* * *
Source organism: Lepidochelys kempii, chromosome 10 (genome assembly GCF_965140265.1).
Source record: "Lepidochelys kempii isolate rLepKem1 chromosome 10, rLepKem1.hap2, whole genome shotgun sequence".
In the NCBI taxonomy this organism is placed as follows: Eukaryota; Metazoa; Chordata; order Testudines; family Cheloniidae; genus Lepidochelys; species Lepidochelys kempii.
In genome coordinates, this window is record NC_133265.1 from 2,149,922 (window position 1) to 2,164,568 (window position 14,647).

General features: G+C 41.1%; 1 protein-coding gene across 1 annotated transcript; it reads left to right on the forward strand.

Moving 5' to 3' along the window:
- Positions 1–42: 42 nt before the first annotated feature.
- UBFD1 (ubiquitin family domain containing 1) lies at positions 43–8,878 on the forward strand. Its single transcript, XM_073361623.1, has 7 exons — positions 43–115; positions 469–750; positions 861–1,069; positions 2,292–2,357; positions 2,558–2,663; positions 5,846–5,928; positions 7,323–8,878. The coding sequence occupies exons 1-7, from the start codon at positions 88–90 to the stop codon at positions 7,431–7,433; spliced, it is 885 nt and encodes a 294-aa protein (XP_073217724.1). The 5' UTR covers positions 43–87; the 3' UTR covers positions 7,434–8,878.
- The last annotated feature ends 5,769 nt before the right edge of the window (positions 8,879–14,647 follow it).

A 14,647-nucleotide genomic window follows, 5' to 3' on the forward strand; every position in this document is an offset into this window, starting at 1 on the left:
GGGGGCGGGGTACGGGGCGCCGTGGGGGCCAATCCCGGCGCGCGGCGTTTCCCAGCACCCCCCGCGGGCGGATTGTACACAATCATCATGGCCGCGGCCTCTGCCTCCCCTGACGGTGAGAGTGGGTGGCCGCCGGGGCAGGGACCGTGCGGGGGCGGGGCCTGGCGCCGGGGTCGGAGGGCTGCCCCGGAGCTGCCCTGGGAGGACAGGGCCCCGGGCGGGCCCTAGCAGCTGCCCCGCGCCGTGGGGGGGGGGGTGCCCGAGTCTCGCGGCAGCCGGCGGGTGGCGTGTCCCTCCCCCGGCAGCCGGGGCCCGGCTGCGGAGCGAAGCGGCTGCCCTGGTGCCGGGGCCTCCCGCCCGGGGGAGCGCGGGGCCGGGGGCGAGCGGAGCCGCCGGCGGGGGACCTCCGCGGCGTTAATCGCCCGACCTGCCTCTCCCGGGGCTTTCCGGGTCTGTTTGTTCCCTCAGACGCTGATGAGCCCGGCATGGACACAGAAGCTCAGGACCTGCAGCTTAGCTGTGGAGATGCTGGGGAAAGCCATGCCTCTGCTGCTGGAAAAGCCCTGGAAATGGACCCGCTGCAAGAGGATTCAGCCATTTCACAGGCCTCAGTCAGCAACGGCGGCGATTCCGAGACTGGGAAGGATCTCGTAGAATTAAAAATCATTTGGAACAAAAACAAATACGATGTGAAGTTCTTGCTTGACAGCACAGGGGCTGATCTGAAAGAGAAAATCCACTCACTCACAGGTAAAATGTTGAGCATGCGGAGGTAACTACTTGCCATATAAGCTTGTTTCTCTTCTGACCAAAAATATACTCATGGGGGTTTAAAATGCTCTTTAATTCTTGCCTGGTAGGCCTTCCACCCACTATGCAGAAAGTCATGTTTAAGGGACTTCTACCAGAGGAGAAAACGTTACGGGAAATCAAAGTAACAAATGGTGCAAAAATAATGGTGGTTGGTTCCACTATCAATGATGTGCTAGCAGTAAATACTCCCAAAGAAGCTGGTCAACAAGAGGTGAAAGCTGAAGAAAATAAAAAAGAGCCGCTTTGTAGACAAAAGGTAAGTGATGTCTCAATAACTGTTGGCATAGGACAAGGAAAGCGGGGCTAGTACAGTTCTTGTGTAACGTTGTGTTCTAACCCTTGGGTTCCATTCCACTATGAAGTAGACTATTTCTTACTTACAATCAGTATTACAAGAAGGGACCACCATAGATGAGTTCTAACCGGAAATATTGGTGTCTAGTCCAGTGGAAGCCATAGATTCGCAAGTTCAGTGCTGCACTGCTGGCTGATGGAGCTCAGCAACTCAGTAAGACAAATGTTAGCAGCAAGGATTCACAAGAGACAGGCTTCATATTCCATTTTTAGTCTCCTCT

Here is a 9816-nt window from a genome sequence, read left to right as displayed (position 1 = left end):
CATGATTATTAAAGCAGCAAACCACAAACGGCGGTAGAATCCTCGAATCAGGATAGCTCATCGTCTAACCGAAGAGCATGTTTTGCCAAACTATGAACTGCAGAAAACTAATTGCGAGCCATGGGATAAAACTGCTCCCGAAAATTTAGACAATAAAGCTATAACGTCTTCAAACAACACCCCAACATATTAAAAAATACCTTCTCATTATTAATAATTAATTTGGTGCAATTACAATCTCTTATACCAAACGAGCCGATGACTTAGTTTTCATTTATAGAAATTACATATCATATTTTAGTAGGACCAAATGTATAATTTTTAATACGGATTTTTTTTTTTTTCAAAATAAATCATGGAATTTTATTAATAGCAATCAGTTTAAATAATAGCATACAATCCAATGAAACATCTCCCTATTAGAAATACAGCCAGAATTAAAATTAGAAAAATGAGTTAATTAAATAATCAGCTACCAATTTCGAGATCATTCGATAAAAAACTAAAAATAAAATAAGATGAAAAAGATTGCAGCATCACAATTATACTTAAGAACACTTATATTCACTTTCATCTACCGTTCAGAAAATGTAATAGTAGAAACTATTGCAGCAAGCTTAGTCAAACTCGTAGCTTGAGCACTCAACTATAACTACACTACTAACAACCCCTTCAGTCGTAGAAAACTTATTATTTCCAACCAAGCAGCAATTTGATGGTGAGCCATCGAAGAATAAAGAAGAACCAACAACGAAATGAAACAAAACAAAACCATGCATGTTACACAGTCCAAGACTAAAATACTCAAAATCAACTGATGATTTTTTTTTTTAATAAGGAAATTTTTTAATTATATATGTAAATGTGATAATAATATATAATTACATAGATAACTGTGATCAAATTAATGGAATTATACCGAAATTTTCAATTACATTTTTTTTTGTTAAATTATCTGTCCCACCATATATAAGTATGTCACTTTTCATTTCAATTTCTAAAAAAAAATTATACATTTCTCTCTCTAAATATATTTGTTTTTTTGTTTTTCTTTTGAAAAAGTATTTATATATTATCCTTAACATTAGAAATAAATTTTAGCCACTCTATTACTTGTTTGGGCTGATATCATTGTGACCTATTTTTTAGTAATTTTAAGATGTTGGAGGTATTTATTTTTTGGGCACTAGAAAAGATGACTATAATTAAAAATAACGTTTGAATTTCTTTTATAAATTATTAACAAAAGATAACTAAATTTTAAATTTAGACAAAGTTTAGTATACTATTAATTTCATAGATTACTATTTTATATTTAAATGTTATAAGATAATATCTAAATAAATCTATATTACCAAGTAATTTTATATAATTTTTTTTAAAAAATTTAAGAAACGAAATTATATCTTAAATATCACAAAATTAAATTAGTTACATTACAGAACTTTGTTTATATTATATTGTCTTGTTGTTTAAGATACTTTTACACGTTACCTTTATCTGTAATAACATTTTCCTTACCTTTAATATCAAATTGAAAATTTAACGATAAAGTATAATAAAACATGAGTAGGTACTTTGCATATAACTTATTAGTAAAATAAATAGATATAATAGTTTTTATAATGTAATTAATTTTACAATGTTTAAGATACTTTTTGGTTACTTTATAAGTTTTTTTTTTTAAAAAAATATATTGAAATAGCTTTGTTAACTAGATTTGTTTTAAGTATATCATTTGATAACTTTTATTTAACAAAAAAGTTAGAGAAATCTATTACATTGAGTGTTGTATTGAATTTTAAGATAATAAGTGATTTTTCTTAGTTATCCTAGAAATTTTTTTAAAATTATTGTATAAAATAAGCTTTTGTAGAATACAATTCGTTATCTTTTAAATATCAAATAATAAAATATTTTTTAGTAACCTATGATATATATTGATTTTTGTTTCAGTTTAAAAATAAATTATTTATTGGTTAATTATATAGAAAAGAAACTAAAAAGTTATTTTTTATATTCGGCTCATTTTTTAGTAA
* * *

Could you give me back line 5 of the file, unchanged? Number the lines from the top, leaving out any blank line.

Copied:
General features: G+C 41.1%; 1 protein-coding gene across 1 annotated transcript; it reads left to right on the forward strand.